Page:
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TRAVERSE CITY - The state agency charged with protecting the Great Lakes may have doused environmentalists' plans to halt pollution of Grand Traverse Bay.
      The Michigan Department of Environmental Quality told a group of local government officials and environmentalists last week it would be "very difficult" to adopt new water quality standards to protect the bay.
      "When you put it in writing and put it out in front of the regulatory environment, they are not going to like it," said Brenda Sayles, a DEQ Water Bureau supervisor. "It is going to be very controversial and very political."   more...


 



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Trees in area hurt greatly by ice storm

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Most people affected by the recent ice storm that pounded west-central Ohio have already fixed much of the damage. But nature will take much longer, possibly decades, to heal.

The Jan. 5 storm that caused multiday power outages throughout Allen and Hardin counties left a trail of tree damage on a scale area parks employees said they've never seen.

"It is the most extensive damage we have ever had in the history of the parks district. There is no doubt of that," said Kevin Haver, director and 27-year employee of the Johnny Appleseed Metroparks in Allen County. "It's a once-in-a-lifetime type of thing. In our own system, damage varies from minor branches to bringing entire mature trees to the ground.   more...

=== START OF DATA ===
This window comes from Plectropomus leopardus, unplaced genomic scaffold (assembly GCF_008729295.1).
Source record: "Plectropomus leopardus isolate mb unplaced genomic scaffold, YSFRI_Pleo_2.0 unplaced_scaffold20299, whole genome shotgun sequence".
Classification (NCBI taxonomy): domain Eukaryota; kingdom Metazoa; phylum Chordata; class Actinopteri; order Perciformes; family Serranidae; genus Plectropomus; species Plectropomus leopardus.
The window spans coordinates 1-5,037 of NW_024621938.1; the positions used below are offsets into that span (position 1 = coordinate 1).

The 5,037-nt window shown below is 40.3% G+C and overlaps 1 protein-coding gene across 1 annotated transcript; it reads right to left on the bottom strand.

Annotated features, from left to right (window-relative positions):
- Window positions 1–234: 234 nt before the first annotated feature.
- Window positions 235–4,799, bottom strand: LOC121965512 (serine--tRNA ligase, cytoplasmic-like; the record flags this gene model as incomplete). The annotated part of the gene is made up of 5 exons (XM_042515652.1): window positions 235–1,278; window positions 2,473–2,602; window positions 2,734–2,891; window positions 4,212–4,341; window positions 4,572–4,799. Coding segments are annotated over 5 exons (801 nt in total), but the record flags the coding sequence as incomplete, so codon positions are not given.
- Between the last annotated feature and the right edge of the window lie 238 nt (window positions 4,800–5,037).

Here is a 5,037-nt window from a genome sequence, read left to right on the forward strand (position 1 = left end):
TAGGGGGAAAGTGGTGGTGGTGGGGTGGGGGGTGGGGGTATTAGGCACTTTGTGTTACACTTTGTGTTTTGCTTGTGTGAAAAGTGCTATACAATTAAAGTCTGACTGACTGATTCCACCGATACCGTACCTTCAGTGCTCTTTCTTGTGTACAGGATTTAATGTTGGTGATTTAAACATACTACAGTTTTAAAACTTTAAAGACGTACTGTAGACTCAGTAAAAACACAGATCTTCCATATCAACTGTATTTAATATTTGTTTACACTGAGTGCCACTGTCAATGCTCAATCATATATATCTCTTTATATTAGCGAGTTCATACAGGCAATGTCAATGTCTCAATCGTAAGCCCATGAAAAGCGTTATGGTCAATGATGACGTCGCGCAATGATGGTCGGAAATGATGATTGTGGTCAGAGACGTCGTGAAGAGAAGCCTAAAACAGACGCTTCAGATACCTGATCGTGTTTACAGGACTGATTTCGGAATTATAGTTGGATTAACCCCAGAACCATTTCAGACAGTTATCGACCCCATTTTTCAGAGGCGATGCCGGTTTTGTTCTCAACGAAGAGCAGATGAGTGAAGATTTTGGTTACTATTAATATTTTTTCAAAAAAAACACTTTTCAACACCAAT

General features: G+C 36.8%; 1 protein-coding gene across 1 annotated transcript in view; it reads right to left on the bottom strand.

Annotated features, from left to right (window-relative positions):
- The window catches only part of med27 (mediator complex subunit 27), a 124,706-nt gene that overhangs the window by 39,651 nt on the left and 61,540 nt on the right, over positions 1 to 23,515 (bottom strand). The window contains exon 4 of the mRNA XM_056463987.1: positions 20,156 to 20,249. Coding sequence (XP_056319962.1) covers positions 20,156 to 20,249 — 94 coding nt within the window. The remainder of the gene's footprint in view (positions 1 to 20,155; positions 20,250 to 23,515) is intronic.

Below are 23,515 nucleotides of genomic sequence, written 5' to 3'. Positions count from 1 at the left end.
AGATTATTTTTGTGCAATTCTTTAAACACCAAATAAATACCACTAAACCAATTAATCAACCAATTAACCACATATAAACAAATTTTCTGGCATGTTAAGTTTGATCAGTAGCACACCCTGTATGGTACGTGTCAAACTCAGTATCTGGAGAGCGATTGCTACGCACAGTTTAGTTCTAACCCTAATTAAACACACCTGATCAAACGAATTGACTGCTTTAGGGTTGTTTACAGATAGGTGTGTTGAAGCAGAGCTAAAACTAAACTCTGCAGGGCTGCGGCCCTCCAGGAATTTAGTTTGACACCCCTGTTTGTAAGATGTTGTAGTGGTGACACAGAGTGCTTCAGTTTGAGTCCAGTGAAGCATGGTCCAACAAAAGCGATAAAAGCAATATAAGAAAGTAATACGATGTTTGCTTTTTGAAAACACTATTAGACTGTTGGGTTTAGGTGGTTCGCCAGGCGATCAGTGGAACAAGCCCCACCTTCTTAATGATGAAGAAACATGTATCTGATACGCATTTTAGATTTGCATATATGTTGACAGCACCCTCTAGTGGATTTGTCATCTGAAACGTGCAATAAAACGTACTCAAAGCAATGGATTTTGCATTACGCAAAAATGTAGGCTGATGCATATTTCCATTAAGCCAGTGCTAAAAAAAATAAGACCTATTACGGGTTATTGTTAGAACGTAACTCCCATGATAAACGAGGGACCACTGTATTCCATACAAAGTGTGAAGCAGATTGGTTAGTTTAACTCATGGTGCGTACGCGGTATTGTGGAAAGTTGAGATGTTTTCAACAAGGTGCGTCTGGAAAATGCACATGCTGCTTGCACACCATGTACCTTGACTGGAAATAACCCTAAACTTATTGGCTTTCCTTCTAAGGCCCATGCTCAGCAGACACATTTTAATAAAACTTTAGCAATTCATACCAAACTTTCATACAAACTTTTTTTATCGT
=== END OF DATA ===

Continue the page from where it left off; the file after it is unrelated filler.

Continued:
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SEWAGE BLENDING STIRS UP DEBATE

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Many environmentalists fear the practice of sewage blending would become more routine if a new EPA policy is enacted. (Photo by M. Vasquez) Officials at the Environmental Protection Agency are considering a new policy for sewage treatment plants. Many environmentalists say if the policy is adopted, it will lead to increased water pollution and greater risk to public health. The Great Lakes Radio Consortium's Mark Brush reports on the debate over sewage blending:   more...

The EPA on its Blending Policy

Read the NRDC's report on "The Growing Problem of Sewage Pollution" (.pdf)

A closer look at a sewage treatment plant

 



Environment  

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  • Hey great job pulling this information together. The only problem is the docume...more
    - [rant]

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Scientists say 'clean' rain runoff is polluting beach

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The more than 9 inches of snow that blanketed Milwaukee recently was not enough to cover weeds growing on Bradford Beach along Lake Michigan. And scientists say those plants are a sign of pollution.

Researchers contend they are indicative of polluted runoff, carried to the beach from sewers designed to carry "clean" rainwater to the lake.

While sewage dumping after heavy storms contributes to beach pollution, storm sewers draining directly on the beach explains elevated bacteria levels after light rains, said Sandra McLellan, a water quality expert with the University of Wisconsin-Milwaukee's Great Lakes Water Institute.   more...